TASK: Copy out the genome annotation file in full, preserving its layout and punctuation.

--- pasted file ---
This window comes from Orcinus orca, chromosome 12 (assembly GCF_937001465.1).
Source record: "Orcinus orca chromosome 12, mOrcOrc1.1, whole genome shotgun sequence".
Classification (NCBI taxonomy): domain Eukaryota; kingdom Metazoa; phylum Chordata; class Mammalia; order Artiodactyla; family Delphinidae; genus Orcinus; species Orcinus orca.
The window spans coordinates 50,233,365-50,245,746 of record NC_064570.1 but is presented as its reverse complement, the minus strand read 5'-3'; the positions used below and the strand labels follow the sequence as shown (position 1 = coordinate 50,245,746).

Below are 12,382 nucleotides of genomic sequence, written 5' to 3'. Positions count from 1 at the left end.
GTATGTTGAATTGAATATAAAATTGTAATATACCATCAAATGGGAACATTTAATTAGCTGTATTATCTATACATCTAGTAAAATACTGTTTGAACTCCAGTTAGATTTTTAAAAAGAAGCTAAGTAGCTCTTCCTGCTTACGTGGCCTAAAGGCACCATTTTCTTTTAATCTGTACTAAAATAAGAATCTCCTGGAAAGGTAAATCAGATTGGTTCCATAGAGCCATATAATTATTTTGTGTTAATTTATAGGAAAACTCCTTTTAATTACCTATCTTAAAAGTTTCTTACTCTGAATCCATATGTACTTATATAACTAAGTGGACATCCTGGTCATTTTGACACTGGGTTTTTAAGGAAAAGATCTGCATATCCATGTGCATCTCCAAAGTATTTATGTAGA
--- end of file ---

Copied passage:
This window comes from Orcinus orca, chromosome 12 (assembly GCF_937001465.1).
Source record: "Orcinus orca chromosome 12, mOrcOrc1.1, whole genome shotgun sequence".
Classification (NCBI taxonomy): domain Eukaryota; kingdom Metazoa; phylum Chordata; class Mammalia; order Artiodactyla; family Delphinidae; genus Orcinus; species Orcinus orca.
The window spans coordinates 50,233,365-50,245,746 of record NC_064570.1 but is presented as its reverse complement, the minus strand read 5'-3'; the positions used below and the strand labels follow the sequence as shown (position 1 = coordinate 50,245,746).

Below are 12,382 nucleotides of genomic sequence, written 5' to 3'. Positions count from 1 at the left end.
GTATGTTGAATTGAATATAAAATTGTAATATACCATCAAATGGGAACATTTAATTAGCTGTATTATCTATACATCTAGTAAAATACTGTTTGAACTCCAGTTAGATTTTTAAAAAGAAGCTAAGTAGCTCTTCCTGCTTACGTGGCCTAAAGGCACCATTTTCTTTTAATCTGTACTAAAATAAGAATCTCCTGGAAAGGTAAATCAGATTGGTTCCATAGAGCCATATAATTATTTTGTGTTAATTTATAGGAAAACTCCTTTTAATTACCTATCTTAAAAGTTTCTTACTCTGAATCCATATGTACTTATATAACTAAGTGGACATCCTGGTCATTTTGACACTGGGTTTTTAAGGAAAAGATCTGCATATCCATGTGCATCTCCAAAGTATTTATGTAGA